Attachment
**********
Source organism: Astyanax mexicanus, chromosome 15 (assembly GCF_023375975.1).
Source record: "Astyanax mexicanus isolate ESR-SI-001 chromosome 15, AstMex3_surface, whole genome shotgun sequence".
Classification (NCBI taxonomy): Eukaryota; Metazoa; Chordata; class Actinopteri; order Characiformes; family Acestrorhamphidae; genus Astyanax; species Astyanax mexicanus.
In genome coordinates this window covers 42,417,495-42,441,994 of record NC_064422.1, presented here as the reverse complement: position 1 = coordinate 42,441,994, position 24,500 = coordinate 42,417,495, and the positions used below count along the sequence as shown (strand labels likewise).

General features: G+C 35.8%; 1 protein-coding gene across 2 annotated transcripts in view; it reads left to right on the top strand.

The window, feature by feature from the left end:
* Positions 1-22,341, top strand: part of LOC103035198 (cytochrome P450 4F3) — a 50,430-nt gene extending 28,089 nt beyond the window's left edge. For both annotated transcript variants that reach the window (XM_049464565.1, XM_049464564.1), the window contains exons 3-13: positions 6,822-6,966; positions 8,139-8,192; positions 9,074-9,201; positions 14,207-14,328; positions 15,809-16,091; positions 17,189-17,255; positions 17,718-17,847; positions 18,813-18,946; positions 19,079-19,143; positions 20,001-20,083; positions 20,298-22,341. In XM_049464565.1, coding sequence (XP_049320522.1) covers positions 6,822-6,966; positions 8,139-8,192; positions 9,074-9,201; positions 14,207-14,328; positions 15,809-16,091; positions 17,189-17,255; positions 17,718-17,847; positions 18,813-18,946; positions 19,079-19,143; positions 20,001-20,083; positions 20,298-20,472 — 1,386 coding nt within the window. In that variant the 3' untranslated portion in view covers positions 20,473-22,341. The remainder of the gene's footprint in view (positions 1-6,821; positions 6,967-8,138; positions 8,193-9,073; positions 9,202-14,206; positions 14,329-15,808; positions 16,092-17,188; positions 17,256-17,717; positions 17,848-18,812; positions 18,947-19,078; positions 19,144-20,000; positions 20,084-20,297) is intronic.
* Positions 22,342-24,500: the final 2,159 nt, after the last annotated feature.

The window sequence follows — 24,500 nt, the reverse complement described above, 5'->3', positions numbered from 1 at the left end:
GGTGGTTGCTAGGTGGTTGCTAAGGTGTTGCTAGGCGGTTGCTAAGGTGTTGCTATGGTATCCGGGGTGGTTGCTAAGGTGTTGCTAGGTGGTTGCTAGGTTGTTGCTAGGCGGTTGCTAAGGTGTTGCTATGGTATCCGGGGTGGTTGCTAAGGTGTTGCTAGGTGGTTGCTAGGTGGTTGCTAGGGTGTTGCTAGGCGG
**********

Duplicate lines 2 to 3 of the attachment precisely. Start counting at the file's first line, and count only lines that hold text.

Source record: "Astyanax mexicanus isolate ESR-SI-001 chromosome 15, AstMex3_surface, whole genome shotgun sequence".
Classification (NCBI taxonomy): Eukaryota; Metazoa; Chordata; class Actinopteri; order Characiformes; family Acestrorhamphidae; genus Astyanax; species Astyanax mexicanus.